contact, via the eyes, with terror. It’s homelike,
this cold. Above zero and coastal, with
smells of piss and spruce, the turned season
rotting in the air. You can’t fool me anymore
with your trick questions. I know the answer
is always “All of the Above.” Any kid with
an HB pencil and row upon row of circles
before her waiting to be filled in knows this
whether her mother or father or guardian
other has told her lovingly the night before
or not: All you can do now is get a good
night’s sleep, eat a healthy breakfast.

No matter how hard we try, we’re gonna
bomb this. I can feel it in my bones. I just keep
showing up anyway. I make eyes at strangers.
I sit at this window and watch rain become
snow and I make my marks on paper
anyway. I show my failed work and hope
it counts for something. None of the answers
are right. They never were. You have to pick
the response that seems the least wrong.

Tired | Langston Hughes

Langston Hughes

I am so tired of waiting.
Aren’t you,
For the world to become good
And beautiful and kind?
Let us take a knife
And cut the world in two—
And see what worms are eating
At the rind.

Prayer | Keetje Kuipers

Keetje Kuipers

Perhaps as a child you had the chicken pox
and your mother, to soothe you in your fever
or to help you fall asleep, came into your room
and read to you from some favorite book,Charlotte’s Web or Little House on the Prairie,
a long story that she quietly took you through
until your eyes became magnets for your shuttering
lids and she saw your breathing go slow. And then
she read on, this time silently and to herself,
not because she didn’t know the story,
it seemed to her that there had never been a time
when she didn’t know this story—the young girl
and her benevolence, the young girl in her sod house—
but because she did not yet want to leave your side
though she knew there was nothing more
she could do for you. And you, not asleep but simply weak,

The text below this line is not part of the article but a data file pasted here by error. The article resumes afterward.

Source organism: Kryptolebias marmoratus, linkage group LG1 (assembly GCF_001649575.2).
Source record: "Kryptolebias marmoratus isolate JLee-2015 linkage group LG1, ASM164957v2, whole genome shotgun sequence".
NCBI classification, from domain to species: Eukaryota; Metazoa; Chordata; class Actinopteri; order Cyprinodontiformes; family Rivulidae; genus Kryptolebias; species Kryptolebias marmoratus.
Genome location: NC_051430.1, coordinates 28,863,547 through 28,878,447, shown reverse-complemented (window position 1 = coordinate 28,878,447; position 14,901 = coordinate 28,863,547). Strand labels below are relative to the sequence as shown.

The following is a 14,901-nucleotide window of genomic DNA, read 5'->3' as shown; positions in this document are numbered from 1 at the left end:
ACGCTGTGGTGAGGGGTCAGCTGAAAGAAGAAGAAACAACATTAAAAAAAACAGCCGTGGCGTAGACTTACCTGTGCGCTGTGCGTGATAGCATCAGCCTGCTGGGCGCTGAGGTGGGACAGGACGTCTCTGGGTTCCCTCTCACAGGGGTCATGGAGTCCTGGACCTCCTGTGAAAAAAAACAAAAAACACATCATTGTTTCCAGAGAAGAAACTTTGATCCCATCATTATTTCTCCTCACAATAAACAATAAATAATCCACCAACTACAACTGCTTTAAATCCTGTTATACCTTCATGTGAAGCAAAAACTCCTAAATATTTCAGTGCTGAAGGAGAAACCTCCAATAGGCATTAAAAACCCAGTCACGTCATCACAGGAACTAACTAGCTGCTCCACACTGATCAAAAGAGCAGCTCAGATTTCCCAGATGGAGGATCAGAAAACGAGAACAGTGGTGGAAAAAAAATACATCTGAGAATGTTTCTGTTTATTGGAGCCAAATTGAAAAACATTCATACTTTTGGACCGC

listened to her turn the pages, still feeling
the lamp warm against one cheek, knowing the shape
of the rocking chair’s shadow as it slid across
your chest. So that now, these many years later,
when you are clenched in the damp fist of a hospital bed,
or signing the papers that say you won’t love him anymore,
when you are bent at your son’s gravesite or haunted
by a war that makes you wake with the gun
cocked in your hand, you would like to believe
that such generosity comes from God, too,
who now, when you have the strength to ask, might begin
the story again, just as your mother would,
from the place where you have both left off.

“Try To Praise The Mutilated World”

Adam Zagajewski
Try to praise the mutilated world.
Remember June’s long days,
and wild strawberries, drops of wine, the dew.
The nettles that methodically overgrow
the abandoned homesteads of exiles.
You must praise the mutilated world.
You watched the stylish yachts and ships;
one of them had a long trip ahead of it,
while salty oblivion awaited others.
You’ve seen the refugees heading nowhere,
you’ve heard the executioners sing joyfully.
You should praise the mutilated world.
Remember the moments when we were together
in a white room and the curtain fluttered.
Return in thought to the concert where music flared.
You gathered acorns in the park in autumn
and leaves eddied over the earth’s scars.
Praise the mutilated world
and the grey feather a thrush lost,
and the gentle light that strays and vanishes
and returns.

Seeing the Body | Rachel Eliza Griffiths

“Seeing the Body”
Rachel Eliza Griffiths

Not hers but mine. Not hers ever again. Ever
hers, my body pulled through, two
long windows open in the dark of birth,
the gold cord raised too in its wake. Awake,
the first morning. The first morning & all,
all the windows were closed inside. A blindness
scalding broken sight. The silence pulled through
my nostrils & veins, the ether of air failing
flesh. I get up from the shape I once was
& open the white blinds in my brother’s house.
The light is specific. It is the 29th morning
of July. Last night they dragged me howling from her
body in the room. The room had a name,
number 3315, in the cardiac wing. In the room
I saw her winged shape leave, rise, forgive the
vessel that fled her. Now mine or ours, I
stare in the mirror while everyone sleeps
the aggrieved sleep of the living. Behind my eyes
a dead woman looks back at me with no trace
of recognition. I say “Mother” & my own
feral mouth opens. Closes without any light.


Read more of Rachel Eliza Griffiths’s poetry in Lighting the Shadow


poetry, exceptindreams
a poem some days